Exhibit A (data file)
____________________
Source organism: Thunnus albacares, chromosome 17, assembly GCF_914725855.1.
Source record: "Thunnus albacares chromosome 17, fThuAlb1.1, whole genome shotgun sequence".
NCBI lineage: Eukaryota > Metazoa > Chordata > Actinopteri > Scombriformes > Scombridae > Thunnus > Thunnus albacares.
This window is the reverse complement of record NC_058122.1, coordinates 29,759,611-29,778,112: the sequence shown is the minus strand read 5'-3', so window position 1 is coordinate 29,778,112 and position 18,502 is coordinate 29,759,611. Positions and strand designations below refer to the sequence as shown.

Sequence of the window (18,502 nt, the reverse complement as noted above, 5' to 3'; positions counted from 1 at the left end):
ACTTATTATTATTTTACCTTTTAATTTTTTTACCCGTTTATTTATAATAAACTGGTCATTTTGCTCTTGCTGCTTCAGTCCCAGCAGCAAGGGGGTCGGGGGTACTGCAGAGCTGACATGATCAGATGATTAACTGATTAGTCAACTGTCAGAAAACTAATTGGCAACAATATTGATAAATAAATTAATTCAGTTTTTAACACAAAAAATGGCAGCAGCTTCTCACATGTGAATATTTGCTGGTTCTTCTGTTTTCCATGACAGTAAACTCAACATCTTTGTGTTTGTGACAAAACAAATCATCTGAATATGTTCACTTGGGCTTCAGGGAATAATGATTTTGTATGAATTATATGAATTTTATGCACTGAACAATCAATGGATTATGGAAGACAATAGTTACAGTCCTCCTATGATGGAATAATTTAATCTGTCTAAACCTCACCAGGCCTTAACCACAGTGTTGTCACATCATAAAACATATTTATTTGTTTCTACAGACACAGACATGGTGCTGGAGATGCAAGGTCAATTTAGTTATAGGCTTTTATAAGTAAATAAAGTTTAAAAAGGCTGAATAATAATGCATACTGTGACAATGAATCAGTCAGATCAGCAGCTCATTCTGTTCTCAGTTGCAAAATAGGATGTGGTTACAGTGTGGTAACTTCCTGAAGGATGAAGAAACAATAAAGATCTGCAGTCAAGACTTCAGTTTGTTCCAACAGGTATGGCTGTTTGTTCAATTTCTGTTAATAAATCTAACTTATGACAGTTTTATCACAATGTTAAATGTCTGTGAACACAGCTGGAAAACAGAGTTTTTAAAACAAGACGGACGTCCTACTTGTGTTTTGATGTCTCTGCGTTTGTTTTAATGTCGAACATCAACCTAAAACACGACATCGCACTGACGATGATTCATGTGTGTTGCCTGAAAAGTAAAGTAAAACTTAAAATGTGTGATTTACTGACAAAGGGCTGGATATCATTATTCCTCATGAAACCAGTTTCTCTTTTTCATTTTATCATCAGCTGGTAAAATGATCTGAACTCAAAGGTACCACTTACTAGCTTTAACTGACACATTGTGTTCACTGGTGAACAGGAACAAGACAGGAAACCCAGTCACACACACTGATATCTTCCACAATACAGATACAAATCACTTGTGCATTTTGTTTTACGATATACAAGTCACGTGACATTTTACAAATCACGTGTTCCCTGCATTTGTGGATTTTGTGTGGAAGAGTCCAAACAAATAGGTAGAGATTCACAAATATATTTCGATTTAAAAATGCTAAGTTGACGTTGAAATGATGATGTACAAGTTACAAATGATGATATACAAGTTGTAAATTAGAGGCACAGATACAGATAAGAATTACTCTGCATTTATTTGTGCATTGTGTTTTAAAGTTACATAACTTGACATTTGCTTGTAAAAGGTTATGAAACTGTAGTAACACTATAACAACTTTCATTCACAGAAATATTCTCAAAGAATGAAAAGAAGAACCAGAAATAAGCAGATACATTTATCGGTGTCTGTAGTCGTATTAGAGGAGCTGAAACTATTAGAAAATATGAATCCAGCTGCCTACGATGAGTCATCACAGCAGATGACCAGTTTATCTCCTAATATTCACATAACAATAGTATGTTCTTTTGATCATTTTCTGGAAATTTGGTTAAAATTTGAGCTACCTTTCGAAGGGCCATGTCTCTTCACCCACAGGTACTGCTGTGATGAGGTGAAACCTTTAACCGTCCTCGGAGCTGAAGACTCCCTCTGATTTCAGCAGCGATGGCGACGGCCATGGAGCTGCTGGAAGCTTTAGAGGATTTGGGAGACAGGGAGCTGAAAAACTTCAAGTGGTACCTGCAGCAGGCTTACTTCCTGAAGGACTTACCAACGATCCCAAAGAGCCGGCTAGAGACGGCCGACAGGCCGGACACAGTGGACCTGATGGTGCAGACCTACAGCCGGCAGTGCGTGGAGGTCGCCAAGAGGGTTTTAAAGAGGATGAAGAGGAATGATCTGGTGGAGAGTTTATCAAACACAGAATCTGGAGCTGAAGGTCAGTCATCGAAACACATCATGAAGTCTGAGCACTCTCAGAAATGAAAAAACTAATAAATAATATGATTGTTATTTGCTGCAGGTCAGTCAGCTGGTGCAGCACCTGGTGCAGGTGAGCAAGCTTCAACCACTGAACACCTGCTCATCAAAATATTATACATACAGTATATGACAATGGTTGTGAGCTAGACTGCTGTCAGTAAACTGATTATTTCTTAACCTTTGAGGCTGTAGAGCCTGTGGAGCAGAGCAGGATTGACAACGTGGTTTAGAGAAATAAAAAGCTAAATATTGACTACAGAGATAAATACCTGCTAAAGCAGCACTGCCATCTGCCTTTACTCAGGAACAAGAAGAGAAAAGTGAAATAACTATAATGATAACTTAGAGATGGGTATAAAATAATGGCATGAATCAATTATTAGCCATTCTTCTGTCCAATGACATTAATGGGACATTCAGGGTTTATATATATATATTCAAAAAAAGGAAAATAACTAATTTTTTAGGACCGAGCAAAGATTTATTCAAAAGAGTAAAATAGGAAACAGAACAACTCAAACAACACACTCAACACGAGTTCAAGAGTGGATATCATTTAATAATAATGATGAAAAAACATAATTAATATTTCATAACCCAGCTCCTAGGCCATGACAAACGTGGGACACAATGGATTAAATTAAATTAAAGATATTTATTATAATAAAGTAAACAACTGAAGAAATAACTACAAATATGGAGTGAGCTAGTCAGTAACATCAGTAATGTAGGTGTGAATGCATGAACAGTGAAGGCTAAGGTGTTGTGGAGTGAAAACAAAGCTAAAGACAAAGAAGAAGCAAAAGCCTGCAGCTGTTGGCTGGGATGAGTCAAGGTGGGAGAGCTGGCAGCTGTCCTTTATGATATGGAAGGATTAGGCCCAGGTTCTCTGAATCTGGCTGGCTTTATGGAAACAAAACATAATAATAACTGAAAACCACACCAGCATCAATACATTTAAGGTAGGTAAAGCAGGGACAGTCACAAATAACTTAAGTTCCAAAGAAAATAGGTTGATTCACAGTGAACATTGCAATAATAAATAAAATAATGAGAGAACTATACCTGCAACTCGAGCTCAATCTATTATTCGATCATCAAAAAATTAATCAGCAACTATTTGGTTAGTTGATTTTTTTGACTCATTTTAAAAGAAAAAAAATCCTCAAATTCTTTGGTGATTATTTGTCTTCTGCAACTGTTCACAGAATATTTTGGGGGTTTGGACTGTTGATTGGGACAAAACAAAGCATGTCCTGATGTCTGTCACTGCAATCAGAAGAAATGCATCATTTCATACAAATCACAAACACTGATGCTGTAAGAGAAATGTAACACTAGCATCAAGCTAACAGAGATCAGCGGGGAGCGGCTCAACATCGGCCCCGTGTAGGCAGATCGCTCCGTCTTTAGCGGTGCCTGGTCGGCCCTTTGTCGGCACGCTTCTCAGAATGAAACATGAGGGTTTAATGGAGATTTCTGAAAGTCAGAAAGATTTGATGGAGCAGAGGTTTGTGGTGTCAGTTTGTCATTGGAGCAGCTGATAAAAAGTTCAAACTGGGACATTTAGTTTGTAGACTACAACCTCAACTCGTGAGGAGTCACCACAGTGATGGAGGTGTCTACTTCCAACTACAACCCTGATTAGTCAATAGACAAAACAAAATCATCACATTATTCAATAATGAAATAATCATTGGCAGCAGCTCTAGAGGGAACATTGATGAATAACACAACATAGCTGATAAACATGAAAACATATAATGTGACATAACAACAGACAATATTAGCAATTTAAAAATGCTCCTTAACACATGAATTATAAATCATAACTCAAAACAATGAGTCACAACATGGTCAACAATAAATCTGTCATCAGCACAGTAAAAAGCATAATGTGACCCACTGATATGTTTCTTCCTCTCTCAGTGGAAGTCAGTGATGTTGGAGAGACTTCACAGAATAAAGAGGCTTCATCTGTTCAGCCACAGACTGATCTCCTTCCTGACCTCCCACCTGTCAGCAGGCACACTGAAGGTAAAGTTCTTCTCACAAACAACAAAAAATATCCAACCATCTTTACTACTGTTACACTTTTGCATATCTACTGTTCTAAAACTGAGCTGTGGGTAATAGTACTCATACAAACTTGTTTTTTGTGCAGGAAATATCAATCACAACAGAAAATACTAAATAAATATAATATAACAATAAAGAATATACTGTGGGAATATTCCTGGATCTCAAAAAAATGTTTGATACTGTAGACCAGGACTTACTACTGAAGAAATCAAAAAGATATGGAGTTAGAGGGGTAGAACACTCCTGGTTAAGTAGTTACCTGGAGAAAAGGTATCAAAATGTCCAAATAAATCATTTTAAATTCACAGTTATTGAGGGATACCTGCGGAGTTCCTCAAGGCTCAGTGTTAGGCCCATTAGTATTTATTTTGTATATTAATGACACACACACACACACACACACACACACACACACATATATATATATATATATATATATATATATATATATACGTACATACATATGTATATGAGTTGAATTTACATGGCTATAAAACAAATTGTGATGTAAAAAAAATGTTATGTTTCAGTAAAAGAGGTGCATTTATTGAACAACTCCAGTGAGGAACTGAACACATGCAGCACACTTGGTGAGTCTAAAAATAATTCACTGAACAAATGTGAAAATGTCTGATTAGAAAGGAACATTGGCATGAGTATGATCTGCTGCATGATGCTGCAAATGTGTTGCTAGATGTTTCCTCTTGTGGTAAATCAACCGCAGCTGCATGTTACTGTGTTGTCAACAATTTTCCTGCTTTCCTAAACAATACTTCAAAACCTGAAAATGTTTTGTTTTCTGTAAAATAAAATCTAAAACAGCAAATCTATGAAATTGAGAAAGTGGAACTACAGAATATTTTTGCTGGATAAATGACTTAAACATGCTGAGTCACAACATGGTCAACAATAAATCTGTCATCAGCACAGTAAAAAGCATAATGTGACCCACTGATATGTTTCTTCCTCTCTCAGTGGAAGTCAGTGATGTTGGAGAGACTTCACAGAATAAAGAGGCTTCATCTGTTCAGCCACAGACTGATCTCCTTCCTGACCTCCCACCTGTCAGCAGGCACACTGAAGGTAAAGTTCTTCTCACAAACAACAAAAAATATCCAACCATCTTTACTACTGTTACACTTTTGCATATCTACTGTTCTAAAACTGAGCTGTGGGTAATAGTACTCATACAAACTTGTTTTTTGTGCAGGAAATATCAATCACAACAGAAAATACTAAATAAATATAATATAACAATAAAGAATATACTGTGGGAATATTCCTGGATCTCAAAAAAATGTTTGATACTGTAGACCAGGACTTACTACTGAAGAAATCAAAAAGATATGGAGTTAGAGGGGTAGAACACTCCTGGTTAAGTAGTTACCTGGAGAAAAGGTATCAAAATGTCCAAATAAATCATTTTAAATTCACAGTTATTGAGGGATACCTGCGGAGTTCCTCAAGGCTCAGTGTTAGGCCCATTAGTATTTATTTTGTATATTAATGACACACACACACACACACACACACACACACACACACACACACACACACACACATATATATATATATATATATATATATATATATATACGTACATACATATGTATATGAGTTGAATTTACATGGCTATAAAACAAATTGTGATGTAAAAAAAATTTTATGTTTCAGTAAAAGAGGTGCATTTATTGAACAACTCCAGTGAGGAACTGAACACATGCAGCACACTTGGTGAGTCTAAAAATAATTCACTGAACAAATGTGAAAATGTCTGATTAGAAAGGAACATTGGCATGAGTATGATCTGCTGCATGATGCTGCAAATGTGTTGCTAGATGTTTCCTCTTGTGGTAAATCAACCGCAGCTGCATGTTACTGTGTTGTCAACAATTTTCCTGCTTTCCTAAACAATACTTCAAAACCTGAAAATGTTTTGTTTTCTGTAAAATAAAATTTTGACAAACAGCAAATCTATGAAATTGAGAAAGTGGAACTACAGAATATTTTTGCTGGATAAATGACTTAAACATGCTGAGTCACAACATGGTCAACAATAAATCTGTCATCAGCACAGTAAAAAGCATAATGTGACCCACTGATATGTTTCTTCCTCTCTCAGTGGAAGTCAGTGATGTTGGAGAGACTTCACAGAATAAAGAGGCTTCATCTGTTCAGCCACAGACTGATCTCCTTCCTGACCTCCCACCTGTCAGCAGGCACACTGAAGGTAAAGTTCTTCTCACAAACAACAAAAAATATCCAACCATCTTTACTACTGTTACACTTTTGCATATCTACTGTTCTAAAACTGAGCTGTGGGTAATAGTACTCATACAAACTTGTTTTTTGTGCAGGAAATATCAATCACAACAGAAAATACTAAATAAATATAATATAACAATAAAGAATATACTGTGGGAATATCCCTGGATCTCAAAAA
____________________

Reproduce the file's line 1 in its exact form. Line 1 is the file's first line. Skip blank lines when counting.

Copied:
Source organism: Thunnus albacares, chromosome 17, assembly GCF_914725855.1.